Demanding justice, feminist activists occupy offices in Mexico

Source: Reuters Published: 2020/9/8 17:23:40

Feminist activists and family members of the missing ramped up a protest at the main offices of Mexico's human rights commission on Monday, after occupying the building on September 2 to draw attention to kidnapped persons and attacks targeting women.

People watch the light show for the upcoming celebrations of the 210th anniversary of the Mexican Independence Day, at Zocalo Square in Mexico City, Mexico, on September 1. Photo: Xinhua

The activists, mostly masked women, defaced office signs with hammers, pinned up banners and painted slogans on walls late last week, angry with what they decry as insufficient government action to root out the crimes, most of which go either uninvestigated or unsolved by the country's weak justice system.

Their anger intensified on Monday after leftist President Andres Manuel Lopez Obrador chided the activists earlier in the day for defacing images of Francisco Madero, an assassinated former president revered by many as a hero of the country's 1910-20 revolution.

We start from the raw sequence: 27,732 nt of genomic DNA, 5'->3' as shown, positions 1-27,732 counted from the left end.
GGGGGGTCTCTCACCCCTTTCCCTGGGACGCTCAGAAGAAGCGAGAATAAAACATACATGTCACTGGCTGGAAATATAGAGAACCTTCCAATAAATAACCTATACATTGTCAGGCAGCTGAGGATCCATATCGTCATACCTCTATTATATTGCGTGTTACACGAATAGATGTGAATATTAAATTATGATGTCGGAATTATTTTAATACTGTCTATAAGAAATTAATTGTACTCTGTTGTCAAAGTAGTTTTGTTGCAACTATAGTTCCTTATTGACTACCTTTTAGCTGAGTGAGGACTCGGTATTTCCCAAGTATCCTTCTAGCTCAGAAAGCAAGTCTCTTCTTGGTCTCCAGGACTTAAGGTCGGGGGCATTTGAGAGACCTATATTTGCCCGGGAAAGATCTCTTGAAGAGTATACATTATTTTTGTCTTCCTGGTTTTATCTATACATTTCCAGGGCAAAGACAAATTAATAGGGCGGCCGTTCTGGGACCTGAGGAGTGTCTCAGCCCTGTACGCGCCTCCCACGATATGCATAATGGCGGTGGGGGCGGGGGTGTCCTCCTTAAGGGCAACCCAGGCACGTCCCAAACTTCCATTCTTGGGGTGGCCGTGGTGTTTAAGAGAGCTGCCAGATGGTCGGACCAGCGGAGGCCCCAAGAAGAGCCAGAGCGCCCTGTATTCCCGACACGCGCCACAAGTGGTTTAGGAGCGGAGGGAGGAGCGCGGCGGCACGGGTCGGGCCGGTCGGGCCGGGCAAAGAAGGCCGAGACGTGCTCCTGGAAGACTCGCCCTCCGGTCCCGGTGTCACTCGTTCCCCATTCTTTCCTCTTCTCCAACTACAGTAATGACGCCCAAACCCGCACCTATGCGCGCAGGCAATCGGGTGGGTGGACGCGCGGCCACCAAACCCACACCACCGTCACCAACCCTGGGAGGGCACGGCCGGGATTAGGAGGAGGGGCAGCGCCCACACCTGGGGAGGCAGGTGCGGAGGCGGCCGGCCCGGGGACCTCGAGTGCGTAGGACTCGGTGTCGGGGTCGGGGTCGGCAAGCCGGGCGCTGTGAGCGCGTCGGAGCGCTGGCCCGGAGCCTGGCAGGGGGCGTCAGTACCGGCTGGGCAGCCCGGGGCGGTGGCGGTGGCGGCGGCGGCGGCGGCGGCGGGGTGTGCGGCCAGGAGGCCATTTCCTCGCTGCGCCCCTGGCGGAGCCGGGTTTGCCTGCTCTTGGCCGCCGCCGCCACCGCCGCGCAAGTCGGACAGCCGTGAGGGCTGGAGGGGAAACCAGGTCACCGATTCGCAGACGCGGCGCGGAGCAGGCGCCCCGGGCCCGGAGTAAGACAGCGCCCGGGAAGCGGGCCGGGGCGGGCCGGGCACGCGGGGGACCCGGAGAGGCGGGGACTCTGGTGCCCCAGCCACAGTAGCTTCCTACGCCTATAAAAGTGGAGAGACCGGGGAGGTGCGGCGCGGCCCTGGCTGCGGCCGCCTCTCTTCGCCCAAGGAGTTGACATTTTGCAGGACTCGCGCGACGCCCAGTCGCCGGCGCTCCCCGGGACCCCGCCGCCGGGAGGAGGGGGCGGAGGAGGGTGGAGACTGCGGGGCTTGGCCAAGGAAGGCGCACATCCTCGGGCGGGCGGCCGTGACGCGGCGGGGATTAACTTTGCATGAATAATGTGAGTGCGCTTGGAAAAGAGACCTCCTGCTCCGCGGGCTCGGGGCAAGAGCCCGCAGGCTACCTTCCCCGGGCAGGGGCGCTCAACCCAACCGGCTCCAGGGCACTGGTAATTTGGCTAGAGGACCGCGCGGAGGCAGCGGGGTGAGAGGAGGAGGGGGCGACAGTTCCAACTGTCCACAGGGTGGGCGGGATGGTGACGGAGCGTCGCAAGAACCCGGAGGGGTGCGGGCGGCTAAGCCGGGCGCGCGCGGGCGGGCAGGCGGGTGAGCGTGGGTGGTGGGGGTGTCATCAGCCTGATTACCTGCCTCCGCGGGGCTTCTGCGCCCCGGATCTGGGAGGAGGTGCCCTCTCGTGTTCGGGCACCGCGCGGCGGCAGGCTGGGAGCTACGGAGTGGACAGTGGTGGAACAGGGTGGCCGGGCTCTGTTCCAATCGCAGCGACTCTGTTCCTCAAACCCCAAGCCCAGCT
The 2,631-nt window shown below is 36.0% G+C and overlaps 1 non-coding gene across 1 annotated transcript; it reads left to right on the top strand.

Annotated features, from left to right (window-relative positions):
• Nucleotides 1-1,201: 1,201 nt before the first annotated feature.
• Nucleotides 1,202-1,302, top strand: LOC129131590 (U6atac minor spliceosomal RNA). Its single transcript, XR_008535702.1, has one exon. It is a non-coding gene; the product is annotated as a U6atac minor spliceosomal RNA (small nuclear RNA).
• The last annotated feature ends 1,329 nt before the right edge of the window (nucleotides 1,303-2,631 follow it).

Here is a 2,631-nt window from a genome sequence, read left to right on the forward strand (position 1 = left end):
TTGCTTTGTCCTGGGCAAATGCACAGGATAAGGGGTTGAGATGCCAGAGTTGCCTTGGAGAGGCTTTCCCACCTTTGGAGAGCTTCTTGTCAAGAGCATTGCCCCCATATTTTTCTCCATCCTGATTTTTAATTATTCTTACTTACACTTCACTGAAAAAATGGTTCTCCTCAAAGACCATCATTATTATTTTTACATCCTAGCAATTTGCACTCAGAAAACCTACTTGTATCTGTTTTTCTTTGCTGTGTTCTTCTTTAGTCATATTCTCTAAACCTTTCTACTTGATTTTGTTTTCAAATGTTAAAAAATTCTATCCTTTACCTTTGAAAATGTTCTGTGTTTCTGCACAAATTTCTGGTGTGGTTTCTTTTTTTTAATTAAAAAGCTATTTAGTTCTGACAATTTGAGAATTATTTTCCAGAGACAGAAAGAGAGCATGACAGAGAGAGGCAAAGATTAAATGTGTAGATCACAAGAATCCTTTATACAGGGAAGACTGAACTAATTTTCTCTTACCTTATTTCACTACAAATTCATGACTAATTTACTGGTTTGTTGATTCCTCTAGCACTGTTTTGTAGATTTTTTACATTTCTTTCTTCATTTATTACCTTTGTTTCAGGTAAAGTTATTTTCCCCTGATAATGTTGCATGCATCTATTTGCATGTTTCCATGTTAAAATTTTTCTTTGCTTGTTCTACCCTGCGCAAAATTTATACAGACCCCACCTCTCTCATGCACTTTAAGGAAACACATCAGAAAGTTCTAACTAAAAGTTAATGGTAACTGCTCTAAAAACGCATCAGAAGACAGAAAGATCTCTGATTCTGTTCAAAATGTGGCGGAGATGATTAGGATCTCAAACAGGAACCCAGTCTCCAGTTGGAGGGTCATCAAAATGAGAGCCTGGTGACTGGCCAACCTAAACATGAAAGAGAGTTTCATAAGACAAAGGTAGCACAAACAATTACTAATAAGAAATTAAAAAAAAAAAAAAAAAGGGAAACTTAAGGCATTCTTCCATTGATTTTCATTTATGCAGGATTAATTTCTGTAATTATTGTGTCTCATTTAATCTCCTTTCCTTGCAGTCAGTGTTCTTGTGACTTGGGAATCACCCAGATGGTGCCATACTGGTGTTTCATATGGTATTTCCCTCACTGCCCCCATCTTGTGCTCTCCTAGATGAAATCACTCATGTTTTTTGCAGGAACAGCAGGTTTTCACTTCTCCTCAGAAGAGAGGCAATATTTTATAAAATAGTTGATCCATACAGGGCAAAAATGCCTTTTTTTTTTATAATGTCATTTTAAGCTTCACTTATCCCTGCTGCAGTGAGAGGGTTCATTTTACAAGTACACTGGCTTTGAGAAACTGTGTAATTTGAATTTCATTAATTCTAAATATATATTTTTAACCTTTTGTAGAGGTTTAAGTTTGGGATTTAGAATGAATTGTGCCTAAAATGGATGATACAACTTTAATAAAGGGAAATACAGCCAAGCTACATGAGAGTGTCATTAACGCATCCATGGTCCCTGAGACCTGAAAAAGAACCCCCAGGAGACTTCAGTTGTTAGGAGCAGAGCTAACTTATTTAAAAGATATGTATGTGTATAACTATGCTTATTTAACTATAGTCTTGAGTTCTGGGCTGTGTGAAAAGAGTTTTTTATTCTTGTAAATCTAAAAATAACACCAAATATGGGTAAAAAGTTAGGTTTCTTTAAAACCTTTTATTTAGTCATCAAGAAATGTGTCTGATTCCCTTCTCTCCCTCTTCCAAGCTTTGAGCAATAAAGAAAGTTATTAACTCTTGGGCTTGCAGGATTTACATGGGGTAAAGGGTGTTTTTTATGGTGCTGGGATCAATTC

"Those who damage the image of Madero, or don't know his history, are doing so unconsciously, or are themselves conservative," Lopez Obrador told reporters at his regular morning news conference, stressing that he sympathizes with the activists but opposes vandalism.

In response, the protesters daubed paint on portraits of more historic figures. Standing in front of one of the painted-over portraits, one feminist activist denounced Lopez Obrador for what she described as his misplaced sense of outrage.

More than 70,000 people have been reported missing in Mexico since the country's military was deployed in 2006 to confront organized crime. Most are believed to have been kidnapped.
Newspaper headline: For justice, feminist activists occupy Mexico offices

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